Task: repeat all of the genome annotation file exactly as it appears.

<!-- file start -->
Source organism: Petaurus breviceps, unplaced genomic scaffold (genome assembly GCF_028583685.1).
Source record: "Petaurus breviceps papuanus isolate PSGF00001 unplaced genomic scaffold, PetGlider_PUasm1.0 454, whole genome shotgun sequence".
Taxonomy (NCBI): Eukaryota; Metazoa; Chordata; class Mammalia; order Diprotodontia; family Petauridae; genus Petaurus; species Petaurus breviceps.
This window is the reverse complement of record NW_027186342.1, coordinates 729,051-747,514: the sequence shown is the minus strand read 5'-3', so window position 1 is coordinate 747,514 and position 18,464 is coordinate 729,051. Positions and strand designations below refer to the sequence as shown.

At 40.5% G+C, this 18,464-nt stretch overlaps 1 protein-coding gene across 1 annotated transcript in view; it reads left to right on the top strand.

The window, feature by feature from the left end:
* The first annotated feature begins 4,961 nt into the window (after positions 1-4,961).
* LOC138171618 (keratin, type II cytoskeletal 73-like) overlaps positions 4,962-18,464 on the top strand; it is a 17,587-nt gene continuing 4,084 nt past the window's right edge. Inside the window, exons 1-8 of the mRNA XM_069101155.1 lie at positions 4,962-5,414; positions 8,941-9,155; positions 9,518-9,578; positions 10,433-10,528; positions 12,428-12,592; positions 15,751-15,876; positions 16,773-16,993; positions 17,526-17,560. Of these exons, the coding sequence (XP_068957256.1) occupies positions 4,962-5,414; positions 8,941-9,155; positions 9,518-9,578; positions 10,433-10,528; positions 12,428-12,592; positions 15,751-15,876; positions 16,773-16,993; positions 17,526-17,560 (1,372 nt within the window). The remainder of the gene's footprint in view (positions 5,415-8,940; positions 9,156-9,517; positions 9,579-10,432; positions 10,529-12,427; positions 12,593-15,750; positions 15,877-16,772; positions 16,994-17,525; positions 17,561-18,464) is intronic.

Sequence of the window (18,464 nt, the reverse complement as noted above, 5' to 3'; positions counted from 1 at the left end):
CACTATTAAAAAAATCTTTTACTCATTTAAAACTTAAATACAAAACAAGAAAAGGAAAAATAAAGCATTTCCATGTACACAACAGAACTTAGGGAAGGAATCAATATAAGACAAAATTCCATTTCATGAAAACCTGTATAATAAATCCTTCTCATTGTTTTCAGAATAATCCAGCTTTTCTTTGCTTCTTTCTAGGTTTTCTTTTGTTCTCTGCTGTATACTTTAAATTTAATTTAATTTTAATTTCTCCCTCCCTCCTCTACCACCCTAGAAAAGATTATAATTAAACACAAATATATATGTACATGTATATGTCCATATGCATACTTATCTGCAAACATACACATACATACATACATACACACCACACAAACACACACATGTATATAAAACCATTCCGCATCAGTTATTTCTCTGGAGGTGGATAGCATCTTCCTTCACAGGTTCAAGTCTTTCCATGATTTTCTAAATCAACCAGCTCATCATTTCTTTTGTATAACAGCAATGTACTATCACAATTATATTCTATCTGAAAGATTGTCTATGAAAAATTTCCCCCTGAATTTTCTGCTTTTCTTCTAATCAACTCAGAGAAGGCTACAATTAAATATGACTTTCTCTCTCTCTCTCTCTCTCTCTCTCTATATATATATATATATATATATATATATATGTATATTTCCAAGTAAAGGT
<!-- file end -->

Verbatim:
Source organism: Petaurus breviceps, unplaced genomic scaffold (genome assembly GCF_028583685.1).
Source record: "Petaurus breviceps papuanus isolate PSGF00001 unplaced genomic scaffold, PetGlider_PUasm1.0 454, whole genome shotgun sequence".
Taxonomy (NCBI): Eukaryota; Metazoa; Chordata; class Mammalia; order Diprotodontia; family Petauridae; genus Petaurus; species Petaurus breviceps.
This window is the reverse complement of record NW_027186342.1, coordinates 729,051-747,514: the sequence shown is the minus strand read 5'-3', so window position 1 is coordinate 747,514 and position 18,464 is coordinate 729,051. Positions and strand designations below refer to the sequence as shown.

At 40.5% G+C, this 18,464-nt stretch overlaps 1 protein-coding gene across 1 annotated transcript in view; it reads left to right on the top strand.

The window, feature by feature from the left end:
* The first annotated feature begins 4,961 nt into the window (after positions 1-4,961).
* LOC138171618 (keratin, type II cytoskeletal 73-like) overlaps positions 4,962-18,464 on the top strand; it is a 17,587-nt gene continuing 4,084 nt past the window's right edge. Inside the window, exons 1-8 of the mRNA XM_069101155.1 lie at positions 4,962-5,414; positions 8,941-9,155; positions 9,518-9,578; positions 10,433-10,528; positions 12,428-12,592; positions 15,751-15,876; positions 16,773-16,993; positions 17,526-17,560. Of these exons, the coding sequence (XP_068957256.1) occupies positions 4,962-5,414; positions 8,941-9,155; positions 9,518-9,578; positions 10,433-10,528; positions 12,428-12,592; positions 15,751-15,876; positions 16,773-16,993; positions 17,526-17,560 (1,372 nt within the window). The remainder of the gene's footprint in view (positions 5,415-8,940; positions 9,156-9,517; positions 9,579-10,432; positions 10,529-12,427; positions 12,593-15,750; positions 15,877-16,772; positions 16,994-17,525; positions 17,561-18,464) is intronic.

Sequence of the window (18,464 nt, the reverse complement as noted above, 5' to 3'; positions counted from 1 at the left end):
CACTATTAAAAAAATCTTTTACTCATTTAAAACTTAAATACAAAACAAGAAAAGGAAAAATAAAGCATTTCCATGTACACAACAGAACTTAGGGAAGGAATCAATATAAGACAAAATTCCATTTCATGAAAACCTGTATAATAAATCCTTCTCATTGTTTTCAGAATAATCCAGCTTTTCTTTGCTTCTTTCTAGGTTTTCTTTTGTTCTCTGCTGTATACTTTAAATTTAATTTAATTTTAATTTCTCCCTCCCTCCTCTACCACCCTAGAAAAGATTATAATTAAACACAAATATATATGTACATGTATATGTCCATATGCATACTTATCTGCAAACATACACATACATACATACATACACACCACACAAACACACACATGTATATAAAACCATTCCGCATCAGTTATTTCTCTGGAGGTGGATAGCATCTTCCTTCACAGGTTCAAGTCTTTCCATGATTTTCTAAATCAACCAGCTCATCATTTCTTTTGTATAACAGCAATGTACTATCACAATTATATTCTATCTGAAAGATTGTCTATGAAAAATTTCCCCCTGAATTTTCTGCTTTTCTTCTAATCAACTCAGAGAAGGCTACAATTAAATATGACTTTCTCTCTCTCTCTCTCTCTCTCTCTCTATATATATATATATATATATATATATATATGTATATTTCCAAGTAAAGGT